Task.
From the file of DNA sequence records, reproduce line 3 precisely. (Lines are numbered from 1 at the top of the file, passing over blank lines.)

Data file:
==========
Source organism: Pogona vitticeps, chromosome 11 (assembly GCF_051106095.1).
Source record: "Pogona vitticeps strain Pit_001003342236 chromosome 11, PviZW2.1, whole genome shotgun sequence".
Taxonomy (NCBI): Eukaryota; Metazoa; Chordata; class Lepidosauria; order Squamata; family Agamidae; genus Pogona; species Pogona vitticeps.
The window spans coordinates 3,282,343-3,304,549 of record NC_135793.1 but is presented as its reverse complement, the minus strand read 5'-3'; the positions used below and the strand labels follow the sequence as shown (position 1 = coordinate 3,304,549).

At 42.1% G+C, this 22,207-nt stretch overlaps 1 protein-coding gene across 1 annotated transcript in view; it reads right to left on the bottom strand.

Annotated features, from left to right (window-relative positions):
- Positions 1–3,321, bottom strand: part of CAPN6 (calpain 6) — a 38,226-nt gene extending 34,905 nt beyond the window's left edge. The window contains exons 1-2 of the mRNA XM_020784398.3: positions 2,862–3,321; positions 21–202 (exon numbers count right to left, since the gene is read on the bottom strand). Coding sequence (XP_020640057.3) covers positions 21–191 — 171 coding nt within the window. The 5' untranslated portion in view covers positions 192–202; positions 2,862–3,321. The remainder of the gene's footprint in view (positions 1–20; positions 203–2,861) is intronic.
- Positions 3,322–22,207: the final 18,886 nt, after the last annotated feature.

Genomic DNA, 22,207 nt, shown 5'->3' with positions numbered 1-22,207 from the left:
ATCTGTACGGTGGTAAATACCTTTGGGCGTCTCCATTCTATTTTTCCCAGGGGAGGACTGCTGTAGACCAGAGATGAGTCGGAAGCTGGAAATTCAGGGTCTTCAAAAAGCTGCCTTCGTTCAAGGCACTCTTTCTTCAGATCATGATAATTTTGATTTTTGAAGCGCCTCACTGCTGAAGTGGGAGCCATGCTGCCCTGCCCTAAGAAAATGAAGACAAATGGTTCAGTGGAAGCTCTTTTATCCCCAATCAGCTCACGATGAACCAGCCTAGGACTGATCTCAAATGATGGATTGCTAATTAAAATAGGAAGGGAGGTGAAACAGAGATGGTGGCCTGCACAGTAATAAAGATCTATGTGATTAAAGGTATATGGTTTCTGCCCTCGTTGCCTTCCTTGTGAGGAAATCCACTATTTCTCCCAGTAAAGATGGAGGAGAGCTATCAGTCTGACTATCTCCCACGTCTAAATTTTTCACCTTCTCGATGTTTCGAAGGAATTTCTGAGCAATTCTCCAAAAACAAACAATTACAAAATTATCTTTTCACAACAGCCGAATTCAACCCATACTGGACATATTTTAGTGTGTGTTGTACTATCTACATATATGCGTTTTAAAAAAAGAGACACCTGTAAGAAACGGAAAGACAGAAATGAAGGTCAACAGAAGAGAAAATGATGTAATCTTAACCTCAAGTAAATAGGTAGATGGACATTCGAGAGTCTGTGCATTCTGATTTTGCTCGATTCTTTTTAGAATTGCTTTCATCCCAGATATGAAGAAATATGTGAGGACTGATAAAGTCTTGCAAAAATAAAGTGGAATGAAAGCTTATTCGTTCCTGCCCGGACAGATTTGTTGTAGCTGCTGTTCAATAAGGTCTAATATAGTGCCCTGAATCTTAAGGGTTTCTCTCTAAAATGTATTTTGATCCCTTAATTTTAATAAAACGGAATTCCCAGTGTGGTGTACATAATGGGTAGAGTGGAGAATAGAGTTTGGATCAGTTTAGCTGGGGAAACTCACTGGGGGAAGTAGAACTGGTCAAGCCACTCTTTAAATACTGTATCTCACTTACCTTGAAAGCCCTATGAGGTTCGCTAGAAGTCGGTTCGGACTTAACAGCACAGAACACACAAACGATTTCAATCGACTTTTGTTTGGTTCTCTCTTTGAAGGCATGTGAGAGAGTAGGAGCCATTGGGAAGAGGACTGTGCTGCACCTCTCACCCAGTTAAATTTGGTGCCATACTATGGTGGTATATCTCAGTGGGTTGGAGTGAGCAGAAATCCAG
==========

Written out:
Taxonomy (NCBI): Eukaryota; Metazoa; Chordata; class Lepidosauria; order Squamata; family Agamidae; genus Pogona; species Pogona vitticeps.